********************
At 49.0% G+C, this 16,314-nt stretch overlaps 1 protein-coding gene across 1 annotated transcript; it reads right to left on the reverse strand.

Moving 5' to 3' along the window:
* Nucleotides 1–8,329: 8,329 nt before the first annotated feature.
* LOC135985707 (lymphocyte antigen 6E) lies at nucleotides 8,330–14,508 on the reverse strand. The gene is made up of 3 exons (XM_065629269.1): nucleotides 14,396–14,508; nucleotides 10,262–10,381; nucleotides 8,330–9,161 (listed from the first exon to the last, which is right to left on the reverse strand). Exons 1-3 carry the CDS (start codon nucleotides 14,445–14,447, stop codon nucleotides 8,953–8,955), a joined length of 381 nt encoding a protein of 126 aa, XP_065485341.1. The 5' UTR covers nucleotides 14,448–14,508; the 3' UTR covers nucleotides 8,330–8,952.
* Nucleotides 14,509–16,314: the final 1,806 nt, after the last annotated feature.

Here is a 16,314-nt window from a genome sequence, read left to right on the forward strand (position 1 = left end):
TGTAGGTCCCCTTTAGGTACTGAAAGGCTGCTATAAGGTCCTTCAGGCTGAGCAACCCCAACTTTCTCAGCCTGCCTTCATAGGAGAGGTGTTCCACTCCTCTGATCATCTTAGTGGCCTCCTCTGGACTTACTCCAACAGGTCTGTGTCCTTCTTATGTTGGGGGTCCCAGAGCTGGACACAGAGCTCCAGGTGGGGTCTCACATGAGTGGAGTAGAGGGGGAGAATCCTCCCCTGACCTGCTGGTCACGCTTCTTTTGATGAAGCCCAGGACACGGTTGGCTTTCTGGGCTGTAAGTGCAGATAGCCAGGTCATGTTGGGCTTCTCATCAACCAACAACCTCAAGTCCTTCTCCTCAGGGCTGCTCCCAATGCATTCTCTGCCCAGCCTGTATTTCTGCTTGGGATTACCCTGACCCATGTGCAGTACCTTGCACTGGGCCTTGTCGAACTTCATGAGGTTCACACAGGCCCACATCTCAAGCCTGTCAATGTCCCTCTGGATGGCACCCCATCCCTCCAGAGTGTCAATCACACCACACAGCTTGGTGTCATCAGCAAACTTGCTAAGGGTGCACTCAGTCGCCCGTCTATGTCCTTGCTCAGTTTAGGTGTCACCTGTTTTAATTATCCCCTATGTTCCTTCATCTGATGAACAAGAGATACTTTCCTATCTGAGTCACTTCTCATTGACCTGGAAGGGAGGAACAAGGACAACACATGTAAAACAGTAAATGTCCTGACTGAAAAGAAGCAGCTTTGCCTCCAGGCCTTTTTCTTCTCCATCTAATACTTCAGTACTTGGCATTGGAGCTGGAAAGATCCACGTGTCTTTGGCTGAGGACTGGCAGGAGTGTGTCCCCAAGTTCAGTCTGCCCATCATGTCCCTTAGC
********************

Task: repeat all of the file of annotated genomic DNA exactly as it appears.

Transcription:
At 49.0% G+C, this 16,314-nt stretch overlaps 1 protein-coding gene across 1 annotated transcript; it reads right to left on the reverse strand.

Moving 5' to 3' along the window:
* Nucleotides 1–8,329: 8,329 nt before the first annotated feature.
* LOC135985707 (lymphocyte antigen 6E) lies at nucleotides 8,330–14,508 on the reverse strand. The gene is made up of 3 exons (XM_065629269.1): nucleotides 14,396–14,508; nucleotides 10,262–10,381; nucleotides 8,330–9,161 (listed from the first exon to the last, which is right to left on the reverse strand). Exons 1-3 carry the CDS (start codon nucleotides 14,445–14,447, stop codon nucleotides 8,953–8,955), a joined length of 381 nt encoding a protein of 126 aa, XP_065485341.1. The 5' UTR covers nucleotides 14,448–14,508; the 3' UTR covers nucleotides 8,330–8,952.
* Nucleotides 14,509–16,314: the final 1,806 nt, after the last annotated feature.

Here is a 16,314-nt window from a genome sequence, read left to right on the forward strand (position 1 = left end):
TGTAGGTCCCCTTTAGGTACTGAAAGGCTGCTATAAGGTCCTTCAGGCTGAGCAACCCCAACTTTCTCAGCCTGCCTTCATAGGAGAGGTGTTCCACTCCTCTGATCATCTTAGTGGCCTCCTCTGGACTTACTCCAACAGGTCTGTGTCCTTCTTATGTTGGGGGTCCCAGAGCTGGACACAGAGCTCCAGGTGGGGTCTCACATGAGTGGAGTAGAGGGGGAGAATCCTCCCCTGACCTGCTGGTCACGCTTCTTTTGATGAAGCCCAGGACACGGTTGGCTTTCTGGGCTGTAAGTGCAGATAGCCAGGTCATGTTGGGCTTCTCATCAACCAACAACCTCAAGTCCTTCTCCTCAGGGCTGCTCCCAATGCATTCTCTGCCCAGCCTGTATTTCTGCTTGGGATTACCCTGACCCATGTGCAGTACCTTGCACTGGGCCTTGTCGAACTTCATGAGGTTCACACAGGCCCACATCTCAAGCCTGTCAATGTCCCTCTGGATGGCACCCCATCCCTCCAGAGTGTCAATCACACCACACAGCTTGGTGTCATCAGCAAACTTGCTAAGGGTGCACTCAGTCGCCCGTCTATGTCCTTGCTCAGTTTAGGTGTCACCTGTTTTAATTATCCCCTATGTTCCTTCATCTGATGAACAAGAGATACTTTCCTATCTGAGTCACTTCTCATTGACCTGGAAGGGAGGAACAAGGACAACACATGTAAAACAGTAAATGTCCTGACTGAAAAGAAGCAGCTTTGCCTCCAGGCCTTTTTCTTCTCCATCTAATACTTCAGTACTTGGCATTGGAGCTGGAAAGATCCACGTGTCTTTGGCTGAGGACTGGCAGGAGTGTGTCCCCAAGTTCAGTCTGCCCATCATGTCCCTTAGC